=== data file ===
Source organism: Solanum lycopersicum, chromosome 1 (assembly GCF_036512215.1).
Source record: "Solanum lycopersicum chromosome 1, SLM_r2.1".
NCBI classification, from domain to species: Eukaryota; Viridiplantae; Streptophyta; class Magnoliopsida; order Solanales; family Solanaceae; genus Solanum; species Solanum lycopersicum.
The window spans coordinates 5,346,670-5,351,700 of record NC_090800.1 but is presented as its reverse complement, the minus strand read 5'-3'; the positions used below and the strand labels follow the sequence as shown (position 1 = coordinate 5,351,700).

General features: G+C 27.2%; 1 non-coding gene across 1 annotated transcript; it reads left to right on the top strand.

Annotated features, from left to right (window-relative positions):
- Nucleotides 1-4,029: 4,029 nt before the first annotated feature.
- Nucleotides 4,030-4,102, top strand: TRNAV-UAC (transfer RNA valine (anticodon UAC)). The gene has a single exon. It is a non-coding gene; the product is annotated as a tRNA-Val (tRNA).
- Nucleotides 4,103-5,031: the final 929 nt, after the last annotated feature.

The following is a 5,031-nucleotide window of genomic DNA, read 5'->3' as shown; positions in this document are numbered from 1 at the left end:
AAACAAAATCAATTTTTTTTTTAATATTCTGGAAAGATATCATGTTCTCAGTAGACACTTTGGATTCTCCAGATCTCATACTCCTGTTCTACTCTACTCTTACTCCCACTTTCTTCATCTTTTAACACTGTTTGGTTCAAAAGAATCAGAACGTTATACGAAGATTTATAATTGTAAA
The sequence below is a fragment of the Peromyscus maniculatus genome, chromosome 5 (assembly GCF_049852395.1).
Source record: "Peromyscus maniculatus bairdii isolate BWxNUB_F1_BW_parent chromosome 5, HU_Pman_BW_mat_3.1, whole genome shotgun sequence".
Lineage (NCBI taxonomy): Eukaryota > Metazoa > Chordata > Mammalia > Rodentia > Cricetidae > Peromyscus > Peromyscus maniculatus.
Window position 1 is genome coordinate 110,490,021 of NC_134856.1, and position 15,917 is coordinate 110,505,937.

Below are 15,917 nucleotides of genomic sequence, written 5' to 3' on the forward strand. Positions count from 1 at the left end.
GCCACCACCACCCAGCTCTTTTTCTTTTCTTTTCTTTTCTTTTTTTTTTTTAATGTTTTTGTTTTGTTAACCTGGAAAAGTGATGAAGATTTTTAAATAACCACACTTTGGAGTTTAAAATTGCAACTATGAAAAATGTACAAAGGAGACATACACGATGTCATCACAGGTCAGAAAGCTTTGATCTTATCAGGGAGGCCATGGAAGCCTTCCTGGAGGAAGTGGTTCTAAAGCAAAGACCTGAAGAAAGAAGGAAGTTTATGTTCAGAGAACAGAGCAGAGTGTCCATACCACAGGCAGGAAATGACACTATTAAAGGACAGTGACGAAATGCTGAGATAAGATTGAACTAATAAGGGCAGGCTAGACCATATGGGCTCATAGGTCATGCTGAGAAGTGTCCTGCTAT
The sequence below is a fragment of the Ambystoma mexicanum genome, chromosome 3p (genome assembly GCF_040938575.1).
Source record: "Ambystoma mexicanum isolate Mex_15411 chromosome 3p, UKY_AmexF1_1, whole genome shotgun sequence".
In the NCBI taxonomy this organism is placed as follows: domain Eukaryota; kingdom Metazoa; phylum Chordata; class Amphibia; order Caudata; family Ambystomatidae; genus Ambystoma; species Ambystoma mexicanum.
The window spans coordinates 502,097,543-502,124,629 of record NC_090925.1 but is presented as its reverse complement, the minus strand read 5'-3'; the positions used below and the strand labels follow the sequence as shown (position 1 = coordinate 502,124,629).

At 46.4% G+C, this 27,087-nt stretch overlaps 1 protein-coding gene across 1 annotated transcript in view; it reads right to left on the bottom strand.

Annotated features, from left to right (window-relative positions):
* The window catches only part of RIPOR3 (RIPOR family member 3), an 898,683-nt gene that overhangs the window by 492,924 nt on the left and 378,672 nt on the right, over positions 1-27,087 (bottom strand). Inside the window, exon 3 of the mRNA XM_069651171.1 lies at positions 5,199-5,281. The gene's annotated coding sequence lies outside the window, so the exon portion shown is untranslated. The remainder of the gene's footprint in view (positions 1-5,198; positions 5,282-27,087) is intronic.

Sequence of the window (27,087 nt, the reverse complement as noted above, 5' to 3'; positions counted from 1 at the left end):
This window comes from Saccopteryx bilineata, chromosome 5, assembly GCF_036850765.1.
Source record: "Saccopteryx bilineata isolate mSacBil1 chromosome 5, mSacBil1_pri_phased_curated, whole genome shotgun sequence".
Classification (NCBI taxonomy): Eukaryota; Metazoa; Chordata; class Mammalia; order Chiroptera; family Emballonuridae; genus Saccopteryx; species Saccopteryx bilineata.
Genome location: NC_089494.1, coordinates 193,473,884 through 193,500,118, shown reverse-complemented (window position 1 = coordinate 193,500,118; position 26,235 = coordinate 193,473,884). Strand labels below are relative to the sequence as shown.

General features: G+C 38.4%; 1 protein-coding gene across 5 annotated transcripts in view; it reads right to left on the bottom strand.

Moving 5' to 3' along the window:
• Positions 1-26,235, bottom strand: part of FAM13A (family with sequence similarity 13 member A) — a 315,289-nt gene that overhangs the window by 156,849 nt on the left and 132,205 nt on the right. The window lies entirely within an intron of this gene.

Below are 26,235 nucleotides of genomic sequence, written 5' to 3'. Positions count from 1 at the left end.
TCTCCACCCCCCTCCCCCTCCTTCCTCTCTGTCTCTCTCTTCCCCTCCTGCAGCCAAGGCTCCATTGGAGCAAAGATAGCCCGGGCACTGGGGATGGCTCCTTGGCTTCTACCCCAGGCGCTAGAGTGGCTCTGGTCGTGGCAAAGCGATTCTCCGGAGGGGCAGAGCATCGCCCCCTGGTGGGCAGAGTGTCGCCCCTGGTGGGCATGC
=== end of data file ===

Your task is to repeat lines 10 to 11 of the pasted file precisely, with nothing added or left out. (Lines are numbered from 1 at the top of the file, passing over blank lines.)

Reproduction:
The following is a 5,031-nucleotide window of genomic DNA, read 5'->3' as shown; positions in this document are numbered from 1 at the left end:
AAACAAAATCAATTTTTTTTTTAATATTCTGGAAAGATATCATGTTCTCAGTAGACACTTTGGATTCTCCAGATCTCATACTCCTGTTCTACTCTACTCTTACTCCCACTTTCTTCATCTTTTAACACTGTTTGGTTCAAAAGAATCAGAACGTTATACGAAGATTTATAATTGTAAA